The government has announced a consultation on the introduction of E10 blend petrol at forecourts, a move welcomed by the UK bioethanol industry. However, its former reluctance to address E10 was cited as driving AB Sugar’s decision to close the Vivergo plant in September 2018.

Transport secretary Grant Shapps says the consultation will inform a decision on whether E10, a fossil fuel blend with up to 10% ethanol, should be the standard grade of petrol at UK filling stations from next year. At present, the UK uses an E5 blend, while countries such as Belgium, Finland, France and Germany already use E10.

Mr Shapps says that E10 has the potential to cut CO2 from transport by 750,000 tonnes per year, compared to the current fuel usage, equivalent to taking 350,000 cars off the road.

Grant Pearson, commercial director at Südzucker’s Ensus UK bioethanol plant on Teesside, comments: “We welcome this announcement as the availability of E10 will instantly make petrol a lot cleaner, providing significant carbon reduction benefits to our environment on the long road to net-zero emissions by 2050.

“It is vitally important to the protection and potential growth of jobs in this industry, including many in the supply chain, and will bring tangible benefits to UK farmers and environmentally-conscious motorists.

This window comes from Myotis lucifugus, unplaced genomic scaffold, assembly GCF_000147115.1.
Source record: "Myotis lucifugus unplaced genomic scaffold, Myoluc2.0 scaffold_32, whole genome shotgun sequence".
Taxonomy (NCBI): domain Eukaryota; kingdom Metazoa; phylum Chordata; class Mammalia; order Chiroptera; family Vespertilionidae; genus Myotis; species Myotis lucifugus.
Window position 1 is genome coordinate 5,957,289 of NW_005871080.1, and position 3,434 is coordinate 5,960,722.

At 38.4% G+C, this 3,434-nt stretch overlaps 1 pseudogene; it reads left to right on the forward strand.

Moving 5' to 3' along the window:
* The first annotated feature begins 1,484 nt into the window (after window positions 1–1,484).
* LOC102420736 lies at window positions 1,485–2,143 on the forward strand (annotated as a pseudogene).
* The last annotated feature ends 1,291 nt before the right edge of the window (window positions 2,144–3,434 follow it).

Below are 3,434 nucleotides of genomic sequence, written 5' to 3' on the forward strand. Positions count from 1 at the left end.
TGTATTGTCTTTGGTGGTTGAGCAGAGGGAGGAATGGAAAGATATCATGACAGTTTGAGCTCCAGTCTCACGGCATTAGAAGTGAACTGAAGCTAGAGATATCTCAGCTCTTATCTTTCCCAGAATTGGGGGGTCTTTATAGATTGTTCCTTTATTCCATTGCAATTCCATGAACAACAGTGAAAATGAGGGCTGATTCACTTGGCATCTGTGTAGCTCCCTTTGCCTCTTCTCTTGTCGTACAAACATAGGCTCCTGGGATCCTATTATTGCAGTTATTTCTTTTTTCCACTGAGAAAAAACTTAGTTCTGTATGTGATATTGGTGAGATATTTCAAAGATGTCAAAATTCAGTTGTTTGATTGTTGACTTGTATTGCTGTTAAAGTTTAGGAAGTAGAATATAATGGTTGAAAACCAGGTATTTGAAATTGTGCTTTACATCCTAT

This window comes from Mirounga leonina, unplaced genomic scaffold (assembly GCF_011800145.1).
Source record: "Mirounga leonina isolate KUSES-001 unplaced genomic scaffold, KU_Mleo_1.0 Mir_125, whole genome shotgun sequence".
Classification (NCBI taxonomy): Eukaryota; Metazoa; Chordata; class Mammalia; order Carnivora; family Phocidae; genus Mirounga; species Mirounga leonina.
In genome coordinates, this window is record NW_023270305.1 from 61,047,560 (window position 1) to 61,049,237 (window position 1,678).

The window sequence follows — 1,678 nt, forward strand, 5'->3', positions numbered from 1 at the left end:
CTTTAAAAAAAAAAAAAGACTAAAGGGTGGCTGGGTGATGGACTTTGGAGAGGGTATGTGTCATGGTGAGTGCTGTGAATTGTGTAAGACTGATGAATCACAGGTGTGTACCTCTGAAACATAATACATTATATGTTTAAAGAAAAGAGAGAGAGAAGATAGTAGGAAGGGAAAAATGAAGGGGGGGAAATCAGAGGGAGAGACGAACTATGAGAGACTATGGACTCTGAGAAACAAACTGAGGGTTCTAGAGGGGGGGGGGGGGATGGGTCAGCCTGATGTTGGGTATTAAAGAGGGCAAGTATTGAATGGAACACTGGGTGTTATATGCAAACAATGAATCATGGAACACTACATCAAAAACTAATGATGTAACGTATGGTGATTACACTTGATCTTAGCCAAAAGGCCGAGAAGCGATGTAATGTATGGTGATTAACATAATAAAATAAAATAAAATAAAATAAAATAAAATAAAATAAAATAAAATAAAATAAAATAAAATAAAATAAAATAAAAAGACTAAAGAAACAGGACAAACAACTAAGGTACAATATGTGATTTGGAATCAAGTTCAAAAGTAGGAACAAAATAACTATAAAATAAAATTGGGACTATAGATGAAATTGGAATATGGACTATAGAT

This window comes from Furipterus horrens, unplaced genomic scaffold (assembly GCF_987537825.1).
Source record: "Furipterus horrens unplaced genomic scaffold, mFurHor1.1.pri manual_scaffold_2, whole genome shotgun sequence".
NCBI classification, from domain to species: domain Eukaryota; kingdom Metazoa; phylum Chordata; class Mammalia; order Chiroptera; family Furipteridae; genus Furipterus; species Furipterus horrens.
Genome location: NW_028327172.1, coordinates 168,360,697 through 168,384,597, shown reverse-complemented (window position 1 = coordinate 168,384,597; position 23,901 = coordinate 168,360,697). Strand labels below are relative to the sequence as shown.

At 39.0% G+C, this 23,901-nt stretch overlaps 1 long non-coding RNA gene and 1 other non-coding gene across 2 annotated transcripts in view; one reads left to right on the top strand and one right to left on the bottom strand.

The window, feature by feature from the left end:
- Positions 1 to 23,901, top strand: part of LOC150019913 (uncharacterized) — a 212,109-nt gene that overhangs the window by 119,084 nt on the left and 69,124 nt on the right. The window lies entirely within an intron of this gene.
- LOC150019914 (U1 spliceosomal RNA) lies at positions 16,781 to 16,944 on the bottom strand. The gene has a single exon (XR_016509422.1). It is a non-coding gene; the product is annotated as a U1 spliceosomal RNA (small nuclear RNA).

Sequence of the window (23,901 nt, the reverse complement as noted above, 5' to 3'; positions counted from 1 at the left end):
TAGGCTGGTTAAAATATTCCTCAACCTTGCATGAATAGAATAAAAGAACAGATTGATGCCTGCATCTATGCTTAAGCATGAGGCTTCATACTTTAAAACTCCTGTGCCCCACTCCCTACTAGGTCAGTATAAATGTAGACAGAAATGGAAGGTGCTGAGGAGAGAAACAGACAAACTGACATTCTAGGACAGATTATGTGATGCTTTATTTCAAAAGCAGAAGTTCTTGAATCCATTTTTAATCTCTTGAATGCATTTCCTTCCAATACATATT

Vivergo, with a £350 million plant on Humberside processing up to 1m tonnes of feed wheat per year, had lobbied for E10 in the UK before the decision to mothball its plant. At the time, the government found itself caught between its drive to become greener and opposition from NGO’s protesting against the use of potential food crops for renewable energy production.

The company’s restart in April 2018 came with was warnings that the long term future was unsustainable without an move to E10, which was blamed for the subsequent September 2018 closure decision.

“We have created a highly skilled and world-class business that had the opportunity to be part of a British sustainable biofuels industry,” commented Vivergo managing director Mark Chesworth at the time. “But sadly, the government’s lack of pace over the past decade to introduce E10 has further undermined our ability to operate.”